Virginia is for Amoo’s
Amoo’s, 6271 Old Dominion Drive, McLean VA
I came home from work last Thursday and suggested we drive to McLean for dinner. My kids’ first reaction was confusion. Dinner in Virginia? On a weeknight? You’d think I’d just asked them to hook up the Conestoga to set out for the Dakota Territories.
But I held firm. The Persian restaurant Amoo’s had been on my list for a while and it had just appeared on Tim Carman’s excellent list of top bargain restaurants. It’d be worth it, I promised, and off we went to McLean.
Not to wreck the suspense, but fast forward to the end of dinner. As we were leaving my daughter Maya said “You know, dad, when you really look at it Virginia is actually pretty close.” It’s at moments like that when you know you’ve done your job as a parent. I still get misty-eyed thinking about it. And not only because it’ll be easy to sell another trip across Chain Bridge but because Maya was so right about Amoo’s. We were both smitten.
As you’ll see, we didn’t order much food that night — I wasn’t planning to write and thus didn’t do my usual over-ordering — and yet the meal packed a wallop. I sometimes go for weeks without a truly memorable bite, even eating at good restaurants. At Amoo’s I had several memorable bites in only a handful of dishes. I don’t know what “Breaking News” CNN was running at the bottom of the screen on Thursday night, but it couldn’t have been more deserving than that.
Chef and co-owner Sebastian Oveysi is a constant presence in the dining room, chatting up returning guests and welcoming first-timers. His food has a backstory, often a personal one, that roots it and gives it meaning (okay, there are a few deracinated “fusion” options on the menu like the chimichurri lamb and the tandoori chicken kabob, but those are outliers). This is cooking that has evolved over time — both in ingredients and technique — and gotten better through trial-and-error. It’s why chef specials so often disappoint compared to regular menu items. Insufficient vetting.
The dining room itself is cozy and on first blush seems relatively nondescript. Then you notice a picture of the Shah hanging in a prominent place above the bar and you realize that even the decor has a point of view.
Kashk Bademjan Dip (pureed and sautéed Persian eggplant with caramelized onions and yogurt), $8
More like a warm eggplant spread than a dip, this is slightly sweet and smoky starter goes nicely with the very good pita. (Speaking of bread in Persian restaurants, why does Moby Dick have such terrible bread? They have someone who does nothing but make bread and yet it comes out as flat and tasteless as a Louis C.K. routine.)
Tahdig with Lamb Shank, $17
I love this dish. No, as Alvy Singer said about Annie Hall, love is too weak a word for what I feel. I luuurve this dish.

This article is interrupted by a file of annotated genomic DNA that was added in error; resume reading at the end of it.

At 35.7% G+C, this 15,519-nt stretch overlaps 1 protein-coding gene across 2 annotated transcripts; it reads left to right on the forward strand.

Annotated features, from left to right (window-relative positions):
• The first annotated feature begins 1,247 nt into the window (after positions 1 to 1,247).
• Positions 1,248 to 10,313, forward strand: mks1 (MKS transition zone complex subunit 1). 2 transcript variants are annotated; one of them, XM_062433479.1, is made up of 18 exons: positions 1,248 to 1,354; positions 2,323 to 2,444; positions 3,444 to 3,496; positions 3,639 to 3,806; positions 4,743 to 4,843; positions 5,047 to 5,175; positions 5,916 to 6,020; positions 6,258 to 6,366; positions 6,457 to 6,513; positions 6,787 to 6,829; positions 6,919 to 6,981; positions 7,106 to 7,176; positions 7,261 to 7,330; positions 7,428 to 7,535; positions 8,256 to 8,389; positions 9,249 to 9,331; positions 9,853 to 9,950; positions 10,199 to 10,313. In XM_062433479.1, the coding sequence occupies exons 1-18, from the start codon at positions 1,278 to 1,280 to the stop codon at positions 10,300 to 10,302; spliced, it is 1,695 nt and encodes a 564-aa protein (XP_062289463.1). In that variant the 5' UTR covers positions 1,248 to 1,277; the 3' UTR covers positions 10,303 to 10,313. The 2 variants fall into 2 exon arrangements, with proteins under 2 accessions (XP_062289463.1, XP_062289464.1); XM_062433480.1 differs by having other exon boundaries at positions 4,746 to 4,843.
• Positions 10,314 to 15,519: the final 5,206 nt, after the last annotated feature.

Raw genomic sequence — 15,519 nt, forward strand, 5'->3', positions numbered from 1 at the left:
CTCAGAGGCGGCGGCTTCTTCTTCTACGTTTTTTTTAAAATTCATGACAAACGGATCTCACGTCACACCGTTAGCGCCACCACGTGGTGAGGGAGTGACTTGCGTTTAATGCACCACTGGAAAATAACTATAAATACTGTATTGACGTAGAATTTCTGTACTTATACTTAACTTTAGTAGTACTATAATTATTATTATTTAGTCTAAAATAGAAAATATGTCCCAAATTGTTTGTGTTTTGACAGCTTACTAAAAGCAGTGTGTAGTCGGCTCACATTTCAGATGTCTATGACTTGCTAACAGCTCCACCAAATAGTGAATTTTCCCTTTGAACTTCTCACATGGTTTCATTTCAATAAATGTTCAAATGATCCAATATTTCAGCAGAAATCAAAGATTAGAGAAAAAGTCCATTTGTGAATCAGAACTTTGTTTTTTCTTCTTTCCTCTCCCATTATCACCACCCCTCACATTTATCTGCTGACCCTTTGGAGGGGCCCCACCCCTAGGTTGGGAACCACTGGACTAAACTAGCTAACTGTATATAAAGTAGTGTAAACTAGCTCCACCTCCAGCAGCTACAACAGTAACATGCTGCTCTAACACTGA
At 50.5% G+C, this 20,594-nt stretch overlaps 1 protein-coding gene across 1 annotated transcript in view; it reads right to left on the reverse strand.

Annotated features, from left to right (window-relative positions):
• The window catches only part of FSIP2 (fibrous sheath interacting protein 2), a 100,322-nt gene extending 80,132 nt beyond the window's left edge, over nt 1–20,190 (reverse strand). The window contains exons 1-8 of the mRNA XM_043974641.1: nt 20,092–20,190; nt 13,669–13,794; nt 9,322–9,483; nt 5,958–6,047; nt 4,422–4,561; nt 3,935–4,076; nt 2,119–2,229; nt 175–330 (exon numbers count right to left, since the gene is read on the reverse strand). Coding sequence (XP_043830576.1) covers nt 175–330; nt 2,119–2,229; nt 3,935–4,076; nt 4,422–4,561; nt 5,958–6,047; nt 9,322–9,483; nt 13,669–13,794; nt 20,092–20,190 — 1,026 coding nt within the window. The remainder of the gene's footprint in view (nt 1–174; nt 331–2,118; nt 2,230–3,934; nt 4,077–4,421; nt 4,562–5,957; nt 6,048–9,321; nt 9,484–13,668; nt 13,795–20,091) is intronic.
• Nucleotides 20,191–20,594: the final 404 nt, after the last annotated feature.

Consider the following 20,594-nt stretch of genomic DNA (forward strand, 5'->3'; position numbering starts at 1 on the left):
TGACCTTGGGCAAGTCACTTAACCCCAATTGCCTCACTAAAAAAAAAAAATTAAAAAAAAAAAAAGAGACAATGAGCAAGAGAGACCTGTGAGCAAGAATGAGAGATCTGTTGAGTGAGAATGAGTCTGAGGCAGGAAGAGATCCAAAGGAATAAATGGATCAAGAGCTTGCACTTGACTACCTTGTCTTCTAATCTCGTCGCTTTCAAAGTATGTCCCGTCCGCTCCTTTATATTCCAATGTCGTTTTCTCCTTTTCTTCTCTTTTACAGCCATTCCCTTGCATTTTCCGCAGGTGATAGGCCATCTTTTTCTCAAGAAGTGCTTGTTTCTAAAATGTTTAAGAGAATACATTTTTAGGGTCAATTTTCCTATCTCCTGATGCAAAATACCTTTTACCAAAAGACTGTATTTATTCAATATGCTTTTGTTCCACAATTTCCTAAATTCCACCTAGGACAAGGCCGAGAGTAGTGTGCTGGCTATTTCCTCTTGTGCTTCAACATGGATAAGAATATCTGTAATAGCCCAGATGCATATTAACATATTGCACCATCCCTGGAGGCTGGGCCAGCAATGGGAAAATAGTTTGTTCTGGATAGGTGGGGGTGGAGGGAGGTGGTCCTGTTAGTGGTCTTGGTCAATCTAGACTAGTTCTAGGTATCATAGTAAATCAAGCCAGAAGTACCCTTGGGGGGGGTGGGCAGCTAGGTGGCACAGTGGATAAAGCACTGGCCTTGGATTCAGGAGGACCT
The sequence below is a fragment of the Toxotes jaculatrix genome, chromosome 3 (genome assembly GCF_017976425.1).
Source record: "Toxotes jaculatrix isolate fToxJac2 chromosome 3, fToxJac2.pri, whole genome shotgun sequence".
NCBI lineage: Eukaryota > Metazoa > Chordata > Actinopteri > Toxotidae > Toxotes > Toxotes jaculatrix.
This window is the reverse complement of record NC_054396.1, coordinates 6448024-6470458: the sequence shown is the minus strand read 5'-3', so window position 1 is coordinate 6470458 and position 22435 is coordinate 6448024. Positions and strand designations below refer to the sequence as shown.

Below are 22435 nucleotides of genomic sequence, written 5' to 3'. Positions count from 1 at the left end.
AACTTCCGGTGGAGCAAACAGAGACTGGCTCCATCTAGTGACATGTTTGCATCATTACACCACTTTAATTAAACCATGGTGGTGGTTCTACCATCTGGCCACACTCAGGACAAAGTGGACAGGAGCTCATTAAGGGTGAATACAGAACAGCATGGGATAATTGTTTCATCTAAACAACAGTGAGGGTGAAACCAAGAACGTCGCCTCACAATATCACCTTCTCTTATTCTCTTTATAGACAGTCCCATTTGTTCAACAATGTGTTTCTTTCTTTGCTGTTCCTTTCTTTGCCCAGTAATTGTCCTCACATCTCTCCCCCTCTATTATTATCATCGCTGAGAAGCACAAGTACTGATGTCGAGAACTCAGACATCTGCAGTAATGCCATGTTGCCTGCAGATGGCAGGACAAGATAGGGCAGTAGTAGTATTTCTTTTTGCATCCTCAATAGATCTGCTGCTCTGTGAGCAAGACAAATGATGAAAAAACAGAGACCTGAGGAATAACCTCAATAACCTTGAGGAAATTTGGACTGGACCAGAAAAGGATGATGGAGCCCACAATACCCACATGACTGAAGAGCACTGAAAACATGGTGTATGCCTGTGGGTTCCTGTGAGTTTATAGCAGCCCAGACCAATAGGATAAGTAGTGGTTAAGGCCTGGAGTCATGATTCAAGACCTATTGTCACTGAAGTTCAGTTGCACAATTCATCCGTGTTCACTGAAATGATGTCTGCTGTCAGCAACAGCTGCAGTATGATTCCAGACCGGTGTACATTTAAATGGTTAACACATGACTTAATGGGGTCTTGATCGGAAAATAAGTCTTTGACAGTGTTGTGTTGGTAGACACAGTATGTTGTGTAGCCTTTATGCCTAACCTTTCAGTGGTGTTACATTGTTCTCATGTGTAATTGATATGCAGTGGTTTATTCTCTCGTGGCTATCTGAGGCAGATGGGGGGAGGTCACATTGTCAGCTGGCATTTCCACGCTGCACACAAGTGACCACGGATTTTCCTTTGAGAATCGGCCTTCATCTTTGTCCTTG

Tahdig is the crispy-toasty-chewy rice at the bottom of a pot of Persian rice. It’s the equivalent of crusty socorrat on the bottom of a paella pan or the crisped rice at the bottom of a stone bowl of dolsot bibimbap. But here you get so much more of the crackly deliciousness and you don’t have to scrape the bottom of a cooking vessel to get it. Usually you either have to make tahdig at home or be a favored customer. At Amoo’s, you just have to get there while the tahdig lasts. It can’t be made to order.
The rice alone would have been more than enough for a single dish, but then you top it with one of the house stews like this terrific lamb shank with tomato-garlic sauce and it soars to iconic status.
Lamb Soltani, combination of lamb and koobideh, $23
The lamb kabob is fine, although I wish is were cooked a bit closer to medium-rare than medium-well. The koobideh, though, is outstanding. I’m a sucker for koobideh and order it whenever I can. Even bad koobideh is usually pretty good. This is some of the best koobideh I’ve ever had. Partly it’s the quality of beef, which Oveysi fashions from scraps of tenderloin trimmings.
Chicken Soltani, combination of saffron chicken and koobideh, $20
Once again the corrugated koobideh carries the plate. The chicken kabob, like the lamb, is fine but is a tad overcooked. The Cornish hen (which I’m guessing is bone-in) may be a better bet.
Wild Caught Sea Bass Kabob with citrus and saffron, $37
h/t to Tim Carman for this recommendation, which I probably wouldn’t have gambled on otherwise. As Carman notes, the bass is on the pricey side but completely delicious. Marinated in lime juice, saffron, garlic and olive oil, the fish chunks pop with flavor and a meltingly soft center when you bite into them. They’re the Freshen-Up gum of the fish world.
I don’t know how I can ever go back to Amoo’s and not order the tahdig, the koobideh and the sea bass. They’re all great dishes. But it’s a big menu and there’s so much left to explore. I may need to cross Chain Bridge several dozen more times to check them out. Maya, make sure the oxen team is fed and ready.
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